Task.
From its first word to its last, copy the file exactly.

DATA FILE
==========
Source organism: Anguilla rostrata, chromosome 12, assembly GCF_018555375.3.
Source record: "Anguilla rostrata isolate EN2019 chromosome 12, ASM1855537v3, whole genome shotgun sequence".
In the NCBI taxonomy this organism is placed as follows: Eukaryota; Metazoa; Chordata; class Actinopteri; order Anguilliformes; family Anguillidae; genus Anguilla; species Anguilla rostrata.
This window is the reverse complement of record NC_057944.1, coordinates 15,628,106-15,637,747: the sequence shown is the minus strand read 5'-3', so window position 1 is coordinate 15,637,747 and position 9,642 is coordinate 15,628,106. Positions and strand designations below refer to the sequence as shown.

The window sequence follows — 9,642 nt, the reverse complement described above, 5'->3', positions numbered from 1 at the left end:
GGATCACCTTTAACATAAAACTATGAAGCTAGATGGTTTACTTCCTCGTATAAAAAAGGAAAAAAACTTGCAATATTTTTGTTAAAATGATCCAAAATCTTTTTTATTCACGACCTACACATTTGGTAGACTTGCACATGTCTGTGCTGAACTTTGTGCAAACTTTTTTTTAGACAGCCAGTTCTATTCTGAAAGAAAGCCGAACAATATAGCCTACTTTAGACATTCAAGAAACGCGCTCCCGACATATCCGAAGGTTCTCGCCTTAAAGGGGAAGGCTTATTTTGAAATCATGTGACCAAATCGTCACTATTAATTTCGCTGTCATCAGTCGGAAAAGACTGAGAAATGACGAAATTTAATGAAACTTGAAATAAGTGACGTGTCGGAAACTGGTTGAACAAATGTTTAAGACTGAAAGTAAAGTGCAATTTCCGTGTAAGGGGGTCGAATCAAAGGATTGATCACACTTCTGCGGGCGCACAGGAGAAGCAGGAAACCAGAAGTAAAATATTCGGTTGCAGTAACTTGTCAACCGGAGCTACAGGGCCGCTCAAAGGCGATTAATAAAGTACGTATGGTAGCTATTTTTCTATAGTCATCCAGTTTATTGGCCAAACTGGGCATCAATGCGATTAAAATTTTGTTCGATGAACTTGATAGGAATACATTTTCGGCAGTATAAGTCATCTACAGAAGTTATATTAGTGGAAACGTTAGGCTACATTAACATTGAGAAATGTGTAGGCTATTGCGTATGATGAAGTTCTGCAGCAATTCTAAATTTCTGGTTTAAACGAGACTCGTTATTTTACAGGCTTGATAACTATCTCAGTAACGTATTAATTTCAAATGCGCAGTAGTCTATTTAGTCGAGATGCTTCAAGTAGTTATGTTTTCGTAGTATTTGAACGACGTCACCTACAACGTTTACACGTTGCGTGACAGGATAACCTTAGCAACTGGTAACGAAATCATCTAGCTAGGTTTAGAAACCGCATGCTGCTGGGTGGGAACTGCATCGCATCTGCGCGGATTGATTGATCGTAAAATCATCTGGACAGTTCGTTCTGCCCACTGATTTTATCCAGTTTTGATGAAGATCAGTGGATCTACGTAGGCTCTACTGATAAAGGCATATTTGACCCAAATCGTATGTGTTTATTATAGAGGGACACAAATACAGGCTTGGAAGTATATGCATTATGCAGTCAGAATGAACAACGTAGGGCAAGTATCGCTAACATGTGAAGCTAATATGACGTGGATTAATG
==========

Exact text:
Source organism: Anguilla rostrata, chromosome 12, assembly GCF_018555375.3.
Source record: "Anguilla rostrata isolate EN2019 chromosome 12, ASM1855537v3, whole genome shotgun sequence".
In the NCBI taxonomy this organism is placed as follows: Eukaryota; Metazoa; Chordata; class Actinopteri; order Anguilliformes; family Anguillidae; genus Anguilla; species Anguilla rostrata.
This window is the reverse complement of record NC_057944.1, coordinates 15,628,106-15,637,747: the sequence shown is the minus strand read 5'-3', so window position 1 is coordinate 15,637,747 and position 9,642 is coordinate 15,628,106. Positions and strand designations below refer to the sequence as shown.

The window sequence follows — 9,642 nt, the reverse complement described above, 5'->3', positions numbered from 1 at the left end:
GGATCACCTTTAACATAAAACTATGAAGCTAGATGGTTTACTTCCTCGTATAAAAAAGGAAAAAAACTTGCAATATTTTTGTTAAAATGATCCAAAATCTTTTTTATTCACGACCTACACATTTGGTAGACTTGCACATGTCTGTGCTGAACTTTGTGCAAACTTTTTTTTAGACAGCCAGTTCTATTCTGAAAGAAAGCCGAACAATATAGCCTACTTTAGACATTCAAGAAACGCGCTCCCGACATATCCGAAGGTTCTCGCCTTAAAGGGGAAGGCTTATTTTGAAATCATGTGACCAAATCGTCACTATTAATTTCGCTGTCATCAGTCGGAAAAGACTGAGAAATGACGAAATTTAATGAAACTTGAAATAAGTGACGTGTCGGAAACTGGTTGAACAAATGTTTAAGACTGAAAGTAAAGTGCAATTTCCGTGTAAGGGGGTCGAATCAAAGGATTGATCACACTTCTGCGGGCGCACAGGAGAAGCAGGAAACCAGAAGTAAAATATTCGGTTGCAGTAACTTGTCAACCGGAGCTACAGGGCCGCTCAAAGGCGATTAATAAAGTACGTATGGTAGCTATTTTTCTATAGTCATCCAGTTTATTGGCCAAACTGGGCATCAATGCGATTAAAATTTTGTTCGATGAACTTGATAGGAATACATTTTCGGCAGTATAAGTCATCTACAGAAGTTATATTAGTGGAAACGTTAGGCTACATTAACATTGAGAAATGTGTAGGCTATTGCGTATGATGAAGTTCTGCAGCAATTCTAAATTTCTGGTTTAAACGAGACTCGTTATTTTACAGGCTTGATAACTATCTCAGTAACGTATTAATTTCAAATGCGCAGTAGTCTATTTAGTCGAGATGCTTCAAGTAGTTATGTTTTCGTAGTATTTGAACGACGTCACCTACAACGTTTACACGTTGCGTGACAGGATAACCTTAGCAACTGGTAACGAAATCATCTAGCTAGGTTTAGAAACCGCATGCTGCTGGGTGGGAACTGCATCGCATCTGCGCGGATTGATTGATCGTAAAATCATCTGGACAGTTCGTTCTGCCCACTGATTTTATCCAGTTTTGATGAAGATCAGTGGATCTACGTAGGCTCTACTGATAAAGGCATATTTGACCCAAATCGTATGTGTTTATTATAGAGGGACACAAATACAGGCTTGGAAGTATATGCATTATGCAGTCAGAATGAACAACGTAGGGCAAGTATCGCTAACATGTGAAGCTAATATGACGTGGATTAATG